30 Oct 2021 02:15 - 25 Jun 2022 02:05
Open in Logseq
    • Tulpas are imaginary beings that nevertheless have real agency. Originally a concept from esoteric spiritual traditions; the concept has been "popularized and secularized through fiction, such as The X-Files television series".
    • There's some confusion about the term – are tulpas something only highly trained magicians can create for themselves, or something ordinary people do as part of practical everyday cognition (eg, when you are having imaginary arguments in your head with an acquaintance – is that a tulpa? It is, after all, an animated representation). Is rubberducking a form of tulpamancy?
    • Or do tulpas, properly so-called, have to have a degree of autonomy? Not necessarily an independent or inherited purpose, but more like independence of action. They do things without being told; that's their reason for being.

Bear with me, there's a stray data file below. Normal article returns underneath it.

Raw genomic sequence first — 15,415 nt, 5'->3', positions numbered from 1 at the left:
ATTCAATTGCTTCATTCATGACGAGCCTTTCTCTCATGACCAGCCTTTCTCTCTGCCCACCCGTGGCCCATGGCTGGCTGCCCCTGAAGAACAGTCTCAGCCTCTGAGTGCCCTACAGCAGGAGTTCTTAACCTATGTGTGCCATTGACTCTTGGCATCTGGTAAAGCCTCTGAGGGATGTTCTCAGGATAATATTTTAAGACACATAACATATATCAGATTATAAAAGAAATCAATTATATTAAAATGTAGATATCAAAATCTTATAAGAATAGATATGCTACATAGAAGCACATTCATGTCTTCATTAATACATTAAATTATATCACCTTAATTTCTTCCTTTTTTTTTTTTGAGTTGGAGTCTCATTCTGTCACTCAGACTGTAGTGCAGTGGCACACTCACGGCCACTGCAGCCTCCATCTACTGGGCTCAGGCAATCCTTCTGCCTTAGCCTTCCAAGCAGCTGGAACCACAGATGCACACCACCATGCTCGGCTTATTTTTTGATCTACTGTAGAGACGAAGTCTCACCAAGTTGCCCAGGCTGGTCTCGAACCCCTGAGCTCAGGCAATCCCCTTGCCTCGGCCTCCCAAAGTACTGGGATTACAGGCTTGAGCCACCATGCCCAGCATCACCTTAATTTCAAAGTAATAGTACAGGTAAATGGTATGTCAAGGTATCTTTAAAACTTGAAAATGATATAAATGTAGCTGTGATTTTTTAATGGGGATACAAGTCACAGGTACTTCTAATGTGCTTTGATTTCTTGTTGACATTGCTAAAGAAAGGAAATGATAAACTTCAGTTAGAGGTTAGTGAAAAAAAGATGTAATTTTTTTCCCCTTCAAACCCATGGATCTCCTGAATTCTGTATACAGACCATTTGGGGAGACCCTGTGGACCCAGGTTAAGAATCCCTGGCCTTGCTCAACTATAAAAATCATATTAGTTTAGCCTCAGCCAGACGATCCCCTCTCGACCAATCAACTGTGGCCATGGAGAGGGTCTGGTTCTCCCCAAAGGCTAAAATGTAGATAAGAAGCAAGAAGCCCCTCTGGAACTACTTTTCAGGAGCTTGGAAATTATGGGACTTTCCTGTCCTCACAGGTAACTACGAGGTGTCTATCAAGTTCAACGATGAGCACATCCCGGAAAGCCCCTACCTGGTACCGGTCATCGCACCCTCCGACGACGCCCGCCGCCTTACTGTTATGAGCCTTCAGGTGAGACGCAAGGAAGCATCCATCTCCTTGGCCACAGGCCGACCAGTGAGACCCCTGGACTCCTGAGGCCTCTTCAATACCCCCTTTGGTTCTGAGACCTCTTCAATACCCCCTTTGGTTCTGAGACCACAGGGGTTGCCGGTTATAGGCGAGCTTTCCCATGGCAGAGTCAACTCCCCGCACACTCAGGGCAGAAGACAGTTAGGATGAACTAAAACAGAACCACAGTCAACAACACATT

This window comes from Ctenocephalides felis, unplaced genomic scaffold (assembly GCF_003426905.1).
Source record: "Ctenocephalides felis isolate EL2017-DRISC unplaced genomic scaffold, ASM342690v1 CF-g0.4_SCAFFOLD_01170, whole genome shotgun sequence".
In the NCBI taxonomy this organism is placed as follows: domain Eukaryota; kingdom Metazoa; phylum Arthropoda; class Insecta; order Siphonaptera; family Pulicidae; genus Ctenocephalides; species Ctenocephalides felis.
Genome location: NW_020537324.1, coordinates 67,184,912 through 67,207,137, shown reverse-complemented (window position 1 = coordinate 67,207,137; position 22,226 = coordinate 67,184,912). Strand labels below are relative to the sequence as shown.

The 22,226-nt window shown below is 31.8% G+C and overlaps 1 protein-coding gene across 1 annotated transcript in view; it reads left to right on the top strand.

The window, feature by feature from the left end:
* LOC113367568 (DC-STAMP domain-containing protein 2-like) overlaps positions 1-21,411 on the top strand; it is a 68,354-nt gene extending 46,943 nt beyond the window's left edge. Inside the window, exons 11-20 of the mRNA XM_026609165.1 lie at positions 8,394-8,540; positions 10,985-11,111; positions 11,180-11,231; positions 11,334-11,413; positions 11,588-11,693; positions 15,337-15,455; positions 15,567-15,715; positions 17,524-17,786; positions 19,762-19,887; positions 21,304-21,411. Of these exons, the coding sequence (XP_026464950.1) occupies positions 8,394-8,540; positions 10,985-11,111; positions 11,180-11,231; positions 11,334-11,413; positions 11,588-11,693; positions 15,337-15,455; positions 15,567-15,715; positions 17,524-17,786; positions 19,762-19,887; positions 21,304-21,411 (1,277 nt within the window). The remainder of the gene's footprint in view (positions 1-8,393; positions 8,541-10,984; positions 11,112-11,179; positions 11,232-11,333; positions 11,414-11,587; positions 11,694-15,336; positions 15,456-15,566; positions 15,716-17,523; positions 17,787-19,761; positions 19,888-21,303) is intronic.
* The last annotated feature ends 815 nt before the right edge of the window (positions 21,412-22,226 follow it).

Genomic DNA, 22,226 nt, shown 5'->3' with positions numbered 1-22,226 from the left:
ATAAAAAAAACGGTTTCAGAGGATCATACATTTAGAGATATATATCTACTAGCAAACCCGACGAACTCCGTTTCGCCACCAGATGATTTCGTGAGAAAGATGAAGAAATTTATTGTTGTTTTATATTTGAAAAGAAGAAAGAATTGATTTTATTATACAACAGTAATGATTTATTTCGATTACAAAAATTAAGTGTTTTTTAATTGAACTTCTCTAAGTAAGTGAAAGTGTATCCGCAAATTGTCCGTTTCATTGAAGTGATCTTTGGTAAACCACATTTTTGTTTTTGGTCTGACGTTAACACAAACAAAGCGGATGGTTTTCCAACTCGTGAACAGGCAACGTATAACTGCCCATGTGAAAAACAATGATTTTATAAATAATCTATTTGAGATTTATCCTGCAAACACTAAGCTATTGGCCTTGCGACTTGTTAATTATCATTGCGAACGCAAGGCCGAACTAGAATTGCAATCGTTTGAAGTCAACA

• What's the relationship between tulpamancy and multiple personality disorder or schizophernia (see particularly Operators and Things). Or meeting the DMT elves?
    • Veissière, Samuel (2016), Amir Raz; Michael Lifshitz (eds.), "Varieties of Tulpa Experiences: The Hypnotic Nature of Human Sociality, Personhood, and Interphenomenality", Hypnosis and meditation: Towards an integrative science of conscious planes, Oxford University Press
      • Despite the flaky titles, this seems rather sensible:
      • Tulpamancy, I offer, presents us with more than a fascinating case of non-pathological multiple re-wiring of the self. I claim, rather, that the practice sheds light on fundamentally human, cultural-neurophenomenal mechanisms through which highly transient, hypnotic, asymmetrically collective, but somatically grounded experiences of personhood invariably arise—and can be altered.